13. ^ "Kelly D. Brownell". Sanford School of Public Policy. Retrieved January 29, 2018.
  14. ^ "Kelly Brownell". The Atlantic. Retrieved January 29, 2018.
  15. ^ "Meet Big Soda — as Bad as Big Tobacco". Time Magazine. Time, Inc. Retrieved August 9, 2018.
  16. ^ Brownell, Kelly D. (January 23, 2004). "The Sweet And Lowdown On Sugar". New York Times. Retrieved August 9, 2018.
  17. ^ "Past Presidents". Society of Behavioral Medicine. Retrieved January 31, 2018.
  18. ^ "Past Presidents". Association for the Advancement of Behavior Therapy. Retrieved January 31, 2018.
  19. ^ "People". American Psychological Association. Retrieved January 31, 2018.
  20. ^ Garfield, Eugene (October 12, 1992). Psychology Research, 1986-1990: A Citationist Perspective on the Highest Impact Papers, Institutions, and Authors (PDF). Essays of an Information Scientist Series, Volume15: Of Nobel Class, Women in Science, Citation Classics and Other Essays. Institute for Scientific Information (ISI). ISBN 978-0894950933.
  21. ^ O'Connor, Anahad; Sanger-Katz, Margot (November 26, 2016). "As Soda Taxes Gain Wider Acceptance, Your Bottle May Be Next". New York Times. Retrieved February 5, 2018.
  22. ^ Park, Alice (December 13, 2010). "Study: Soda Taxes May Not Be Enough to Curb Obesity". TIME Magazine. Time, Inc. Retrieved February 5, 2018.
  23. ^ Taubes, Gary; Kearns Couzens, Cristin (September 14, 2012). "Why Mike Bloomberg's 'Soda Ban' Could Actually Work". Daily Beast. IAC Publishing. Retrieved February 5, 2018.
  24. ^ Huckabee, Mike (May 8, 2006). "Kelly Brownell". TIME Magazine. Time, Inc. Retrieved February 5, 2018.
  25. ^ "Chocolate Flavored Toddler Formula. Yikes!". Huffington Post Lifestyle. Huffington Post. Retrieved February 5, 2018.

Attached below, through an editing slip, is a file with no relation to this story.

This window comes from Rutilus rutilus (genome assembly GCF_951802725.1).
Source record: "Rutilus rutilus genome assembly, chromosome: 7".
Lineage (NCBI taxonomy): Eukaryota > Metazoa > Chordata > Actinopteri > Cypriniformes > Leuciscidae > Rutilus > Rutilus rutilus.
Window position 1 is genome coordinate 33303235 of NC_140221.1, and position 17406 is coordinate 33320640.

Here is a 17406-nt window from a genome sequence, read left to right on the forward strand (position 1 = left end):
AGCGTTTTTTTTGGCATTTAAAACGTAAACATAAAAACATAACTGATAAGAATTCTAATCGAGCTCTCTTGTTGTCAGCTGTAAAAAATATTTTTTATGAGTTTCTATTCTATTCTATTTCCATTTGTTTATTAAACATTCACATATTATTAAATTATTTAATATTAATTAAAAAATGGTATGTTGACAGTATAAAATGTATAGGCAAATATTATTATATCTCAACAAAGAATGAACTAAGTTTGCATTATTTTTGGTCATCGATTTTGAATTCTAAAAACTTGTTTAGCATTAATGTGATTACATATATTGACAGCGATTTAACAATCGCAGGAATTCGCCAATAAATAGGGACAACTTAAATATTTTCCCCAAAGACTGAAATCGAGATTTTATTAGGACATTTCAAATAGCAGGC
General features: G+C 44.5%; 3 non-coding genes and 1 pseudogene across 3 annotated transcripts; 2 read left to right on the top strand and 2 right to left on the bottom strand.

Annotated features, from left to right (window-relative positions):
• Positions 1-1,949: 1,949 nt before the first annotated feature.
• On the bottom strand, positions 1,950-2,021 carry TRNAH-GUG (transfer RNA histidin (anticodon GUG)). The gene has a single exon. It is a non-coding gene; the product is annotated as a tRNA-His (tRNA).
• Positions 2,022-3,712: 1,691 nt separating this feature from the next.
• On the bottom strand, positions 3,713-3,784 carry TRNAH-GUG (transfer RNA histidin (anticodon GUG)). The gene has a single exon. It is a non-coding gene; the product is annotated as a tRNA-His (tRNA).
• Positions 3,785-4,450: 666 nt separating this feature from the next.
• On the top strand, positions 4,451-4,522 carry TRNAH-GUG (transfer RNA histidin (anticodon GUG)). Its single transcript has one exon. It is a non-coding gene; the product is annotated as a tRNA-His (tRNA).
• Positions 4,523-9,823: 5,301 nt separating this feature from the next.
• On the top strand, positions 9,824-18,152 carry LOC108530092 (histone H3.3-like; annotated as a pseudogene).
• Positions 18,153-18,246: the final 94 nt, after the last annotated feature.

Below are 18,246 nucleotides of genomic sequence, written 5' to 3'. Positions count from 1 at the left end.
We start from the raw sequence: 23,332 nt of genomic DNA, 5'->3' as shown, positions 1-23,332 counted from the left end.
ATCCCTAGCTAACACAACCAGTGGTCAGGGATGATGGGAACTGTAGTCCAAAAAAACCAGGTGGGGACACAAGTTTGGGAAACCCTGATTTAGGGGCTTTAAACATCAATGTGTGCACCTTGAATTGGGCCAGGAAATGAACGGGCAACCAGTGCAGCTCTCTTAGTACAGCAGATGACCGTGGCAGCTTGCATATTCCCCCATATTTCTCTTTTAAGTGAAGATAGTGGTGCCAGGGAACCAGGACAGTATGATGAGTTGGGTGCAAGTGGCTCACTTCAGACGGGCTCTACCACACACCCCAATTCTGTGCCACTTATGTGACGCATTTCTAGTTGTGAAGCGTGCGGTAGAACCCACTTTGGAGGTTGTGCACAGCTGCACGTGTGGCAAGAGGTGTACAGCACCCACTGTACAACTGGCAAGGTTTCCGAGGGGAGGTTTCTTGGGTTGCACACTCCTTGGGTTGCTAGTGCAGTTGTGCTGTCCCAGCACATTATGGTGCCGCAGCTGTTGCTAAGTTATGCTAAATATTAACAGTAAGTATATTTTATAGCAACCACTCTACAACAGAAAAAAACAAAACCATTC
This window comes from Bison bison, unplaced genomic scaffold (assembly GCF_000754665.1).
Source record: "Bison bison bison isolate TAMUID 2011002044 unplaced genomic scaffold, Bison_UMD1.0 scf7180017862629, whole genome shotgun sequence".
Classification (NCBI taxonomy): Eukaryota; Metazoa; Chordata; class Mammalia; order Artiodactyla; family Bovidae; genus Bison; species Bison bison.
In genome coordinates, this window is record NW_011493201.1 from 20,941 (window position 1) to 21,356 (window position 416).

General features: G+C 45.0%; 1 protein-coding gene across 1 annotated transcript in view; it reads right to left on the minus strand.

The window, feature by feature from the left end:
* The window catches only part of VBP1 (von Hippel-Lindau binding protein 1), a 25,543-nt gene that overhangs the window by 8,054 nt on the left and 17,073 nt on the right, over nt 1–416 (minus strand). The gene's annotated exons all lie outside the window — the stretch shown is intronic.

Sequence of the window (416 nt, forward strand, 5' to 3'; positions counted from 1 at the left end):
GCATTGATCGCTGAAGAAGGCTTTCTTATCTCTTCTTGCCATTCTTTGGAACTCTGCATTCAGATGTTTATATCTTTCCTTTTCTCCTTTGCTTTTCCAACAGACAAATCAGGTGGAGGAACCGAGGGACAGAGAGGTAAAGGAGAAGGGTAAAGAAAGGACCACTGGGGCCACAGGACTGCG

26. ^ Brownell, Kelly D. (June 7, 2017). "The Big Business of The Obesity Crisis". The Takeaway (Interview). Interviewed by Mary Harris. New York: Public Radio International and WNYC.
  27. ^ Neal, Rome (November 26, 2016). "'Super-Sizing' America's Kids". CBS News. Retrieved February 5, 2018.
  28. ^ Tuchler, Margot (30 January 2013). "Duke names Kelly Brownell as new Sanford dean". Duke Chronicle. Retrieved February 10, 2013.
  29. ^ "Big Mac: Inside the McDonald's Empire (2007)". Internet Movie Database. Retrieved February 5, 2018.
  30. ^ "Killer at Large (2008)". Internet Movie Database. Retrieved February 5, 2018.
  31. ^ Simon, Michelle (May 16, 2012). "HBO's 'Weight of the Nation' should have taken focus on food system change further". Grist. Grist Magazine, Inc. Retrieved February 5, 2018.
  32. ^ MacVean, Mary (May 9, 2014). "'Fed Up' documentary lays blame for American obesity on food industry". Los Angeles Times. Retrieved February 5, 2018.
  33. ^ "Sustainable (2016)". Internet Movie Database. Retrieved February 5, 2018.
  34. ^ "All Distinguished Alumni Recipients". Purdue College of Liberal Arts. Retrieved February 1, 2018.
  35. ^ Curtis, John (Spring 2006). "Six at Yale named to Institute of Medicine". Yale Medicine. Yale School of Medicine. Retrieved February 1, 2018.
  36. ^ "Connecticut Academy of Science and Engineering Elects Twenty-Five New Members in 2006" (PDF). Connecticut Academy of Science and Engineering. Retrieved February 1, 2018.
  37. ^ "Past Award Recipients". Society of Behavioral Medicine. Archived from the original on May 22, 2018. Retrieved January 31, 2018.
  38. ^ "Faculty Honors and Awards 2012". School of Arts and Sciences. Rutgers University. Retrieved January 31, 2018.
  39. ^ Stannard, Ed (December 27, 2009). "Person of the Year says to eat, drink and be wary (with video)". New Haven Register. Retrieved March 29, 2018.
  40. ^ "Graduate Mentor Award". Graduate Student Assembly. Yale University. Retrieved January 31, 2018.
  41. ^ "TOS Award Recipients thru 2016" (PDF). The Obesity Society. Retrieved February 2, 2018.
  42. ^ "Distinguished Scientific Award for the Applications of Psychology". American Psychological Association. Retrieved January 31, 2018.
  43. ^ Weir, Kirsten (May 2012). "Lifetime Achievement". Monitor on Psychology. American Psychological Association. Retrieved January 31, 2018.
  44. ^ "Archived Lists". Clarivate Analytics. Retrieved February 2, 2018.
  45. ^ "Previous Rall Award for Advocacy Winners". American Public Health Association. Retrieved February 2, 2018.
  46. ^ "Joseph Priestley Award". Dickinson College. Retrieved February 2, 2018.
  47. ^ "Diversity and Inclusion". Sanford School of Public Policy. Duke University. Retrieved January 29, 2018.